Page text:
10-year Treasury yield rises to 0.7% as volatile first quarter ends

U.S. government debt yields rose Tuesday as investors prepared for the end of one of the most volatile quarters in recent memory thanks to the spread of the novel coronavirus.

The yield on the 10-year note rose above 0.7% around 8:20 a.m. ET, while the yield on the 30-year Treasury bond climbed to 1.34%. Bond yields rise as their prices fall.

Despite the relative tame moves in the Treasury market Tuesday morning, U.S. debt traded at historic levels over the last three months as COVID-19, and efforts to contain its spread, convinced many investors that the U.S. economy is headed for recession.

That fear at some point sent traders fleeing for the safety of government debt and away from riskier assets like stocks, at one point pushing the 10-year rate to a record low at 0.318%.

The U.S. death toll from the coronavirus passed 3,000 on Monday following the deadliest day yet, while more than 164,000 cases have now been confirmed. Having deployed a massive $2 trillion stimulus package just last week to cushion the economic blow from the pandemic, Congress is now looking at additional steps that may be taken to manage the mounting human impact.

“The final day of the Q1 is upon us; and what quarter it has been,” wrote Ian Lyngen, head of rates strategy at BMO Capital Markets. “A quick recap: record low Treasury yields, a proactive Fed dropping rates to the effective lower bound (inter-meeting no less), reintroduction of QE in size, 35% selloff in equities, collapse of the energy complex, pandemic of unknown proportions, worldwide shutdowns bringing economic activity to an effective standstill, fiscal stimulus efforts measured in trillions, liquidity strains in many of the most liquid markets, and expectations for a catastrophic decline in domestic real GDP.”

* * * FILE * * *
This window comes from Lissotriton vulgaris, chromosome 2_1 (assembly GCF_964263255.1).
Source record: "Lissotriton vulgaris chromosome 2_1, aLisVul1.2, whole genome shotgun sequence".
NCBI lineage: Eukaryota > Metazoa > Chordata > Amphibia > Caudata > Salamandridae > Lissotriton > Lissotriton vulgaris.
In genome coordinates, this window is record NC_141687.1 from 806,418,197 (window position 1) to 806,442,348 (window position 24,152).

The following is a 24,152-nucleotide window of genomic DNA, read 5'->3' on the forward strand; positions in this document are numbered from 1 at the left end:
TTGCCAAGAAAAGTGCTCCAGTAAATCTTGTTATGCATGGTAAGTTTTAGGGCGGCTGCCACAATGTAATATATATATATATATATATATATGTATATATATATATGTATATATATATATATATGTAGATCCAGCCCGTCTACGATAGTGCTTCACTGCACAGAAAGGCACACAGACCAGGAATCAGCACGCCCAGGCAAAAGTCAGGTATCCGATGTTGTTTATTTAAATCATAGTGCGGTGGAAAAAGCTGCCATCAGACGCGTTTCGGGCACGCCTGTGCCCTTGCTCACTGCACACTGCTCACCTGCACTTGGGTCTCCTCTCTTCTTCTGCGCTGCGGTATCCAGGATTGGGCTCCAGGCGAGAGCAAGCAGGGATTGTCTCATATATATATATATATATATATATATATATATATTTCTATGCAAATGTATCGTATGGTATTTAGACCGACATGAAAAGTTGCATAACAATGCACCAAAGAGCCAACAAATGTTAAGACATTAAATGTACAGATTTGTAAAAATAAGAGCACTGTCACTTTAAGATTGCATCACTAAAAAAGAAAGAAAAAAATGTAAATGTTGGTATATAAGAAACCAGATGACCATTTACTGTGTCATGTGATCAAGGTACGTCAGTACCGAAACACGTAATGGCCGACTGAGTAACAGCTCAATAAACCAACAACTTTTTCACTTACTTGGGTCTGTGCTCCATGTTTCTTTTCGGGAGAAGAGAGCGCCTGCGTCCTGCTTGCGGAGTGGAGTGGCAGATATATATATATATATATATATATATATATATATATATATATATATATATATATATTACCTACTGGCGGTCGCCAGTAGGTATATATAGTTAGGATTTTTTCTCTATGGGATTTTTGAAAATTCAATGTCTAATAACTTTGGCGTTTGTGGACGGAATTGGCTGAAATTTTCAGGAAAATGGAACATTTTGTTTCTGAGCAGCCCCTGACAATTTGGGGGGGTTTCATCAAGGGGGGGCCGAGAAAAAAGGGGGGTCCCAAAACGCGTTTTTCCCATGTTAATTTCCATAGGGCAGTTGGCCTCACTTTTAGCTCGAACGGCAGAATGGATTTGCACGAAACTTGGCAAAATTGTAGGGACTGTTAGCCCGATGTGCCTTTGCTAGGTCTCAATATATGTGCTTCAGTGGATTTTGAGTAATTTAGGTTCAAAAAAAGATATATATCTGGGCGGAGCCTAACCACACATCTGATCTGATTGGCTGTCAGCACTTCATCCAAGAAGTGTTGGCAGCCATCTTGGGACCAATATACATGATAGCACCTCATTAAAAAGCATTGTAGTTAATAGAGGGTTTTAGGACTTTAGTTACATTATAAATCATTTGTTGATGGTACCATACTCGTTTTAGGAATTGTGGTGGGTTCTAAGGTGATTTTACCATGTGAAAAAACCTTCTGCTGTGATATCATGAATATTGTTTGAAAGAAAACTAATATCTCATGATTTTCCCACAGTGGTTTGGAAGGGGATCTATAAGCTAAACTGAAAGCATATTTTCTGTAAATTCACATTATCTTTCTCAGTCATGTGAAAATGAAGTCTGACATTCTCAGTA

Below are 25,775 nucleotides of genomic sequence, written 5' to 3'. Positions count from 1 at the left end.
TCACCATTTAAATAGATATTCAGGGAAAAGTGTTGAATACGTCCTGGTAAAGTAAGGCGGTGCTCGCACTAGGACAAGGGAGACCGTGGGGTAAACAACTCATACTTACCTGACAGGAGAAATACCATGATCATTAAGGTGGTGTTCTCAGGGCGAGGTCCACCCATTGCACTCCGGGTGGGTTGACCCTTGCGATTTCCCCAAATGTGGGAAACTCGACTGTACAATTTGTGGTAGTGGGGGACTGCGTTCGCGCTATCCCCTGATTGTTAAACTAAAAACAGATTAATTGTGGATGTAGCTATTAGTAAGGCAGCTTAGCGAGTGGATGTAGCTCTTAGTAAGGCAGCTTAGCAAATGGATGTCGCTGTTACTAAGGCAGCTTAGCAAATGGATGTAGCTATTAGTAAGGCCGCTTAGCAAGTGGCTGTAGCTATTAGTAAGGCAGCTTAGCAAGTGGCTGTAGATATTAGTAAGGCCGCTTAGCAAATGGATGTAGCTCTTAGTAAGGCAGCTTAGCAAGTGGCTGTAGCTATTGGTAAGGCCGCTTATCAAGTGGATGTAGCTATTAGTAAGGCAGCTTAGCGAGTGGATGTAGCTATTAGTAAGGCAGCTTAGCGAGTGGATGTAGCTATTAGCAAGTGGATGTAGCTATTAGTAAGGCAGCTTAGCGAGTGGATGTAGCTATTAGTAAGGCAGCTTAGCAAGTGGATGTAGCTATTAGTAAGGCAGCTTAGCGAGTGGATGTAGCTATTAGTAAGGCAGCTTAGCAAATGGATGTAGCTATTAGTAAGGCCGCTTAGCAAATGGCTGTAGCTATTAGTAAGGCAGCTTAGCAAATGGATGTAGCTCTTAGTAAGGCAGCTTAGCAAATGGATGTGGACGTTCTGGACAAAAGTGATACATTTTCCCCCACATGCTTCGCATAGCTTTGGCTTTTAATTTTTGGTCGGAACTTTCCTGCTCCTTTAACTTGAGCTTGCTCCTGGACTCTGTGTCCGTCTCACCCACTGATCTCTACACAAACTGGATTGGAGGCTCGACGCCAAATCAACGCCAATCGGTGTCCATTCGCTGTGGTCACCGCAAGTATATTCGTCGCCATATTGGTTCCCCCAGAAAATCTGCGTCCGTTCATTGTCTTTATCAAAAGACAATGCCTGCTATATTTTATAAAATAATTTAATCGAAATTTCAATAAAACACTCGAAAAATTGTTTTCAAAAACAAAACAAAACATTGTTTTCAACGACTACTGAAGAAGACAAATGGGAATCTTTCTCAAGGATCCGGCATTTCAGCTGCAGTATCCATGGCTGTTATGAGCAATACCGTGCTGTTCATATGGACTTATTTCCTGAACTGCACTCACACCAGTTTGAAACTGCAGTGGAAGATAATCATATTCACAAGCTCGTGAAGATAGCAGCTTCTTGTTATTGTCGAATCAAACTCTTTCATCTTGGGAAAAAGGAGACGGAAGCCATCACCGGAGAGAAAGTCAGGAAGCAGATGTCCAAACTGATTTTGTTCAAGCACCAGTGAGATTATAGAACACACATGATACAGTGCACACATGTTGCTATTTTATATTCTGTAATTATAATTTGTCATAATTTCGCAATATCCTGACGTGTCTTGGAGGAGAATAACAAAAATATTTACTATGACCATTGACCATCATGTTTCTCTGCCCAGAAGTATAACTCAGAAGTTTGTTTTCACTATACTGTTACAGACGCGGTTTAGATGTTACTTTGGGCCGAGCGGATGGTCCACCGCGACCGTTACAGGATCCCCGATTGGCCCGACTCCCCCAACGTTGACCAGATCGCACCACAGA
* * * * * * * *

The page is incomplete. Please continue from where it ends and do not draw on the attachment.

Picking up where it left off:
U.S. stocks rebounded Monday from a deep sell-off triggered by economic uncertainty, with nationwide business closures and social distancing guidance extended until April 30.

On the data front, Redbook figures for last week are due at 8:55 a.m. ET before January’s S&P/Case-Shiller home price readings at 9 a.m. ET. CB consumer confidence data is due at 10 a.m. ET and it is expected to fall sharply.

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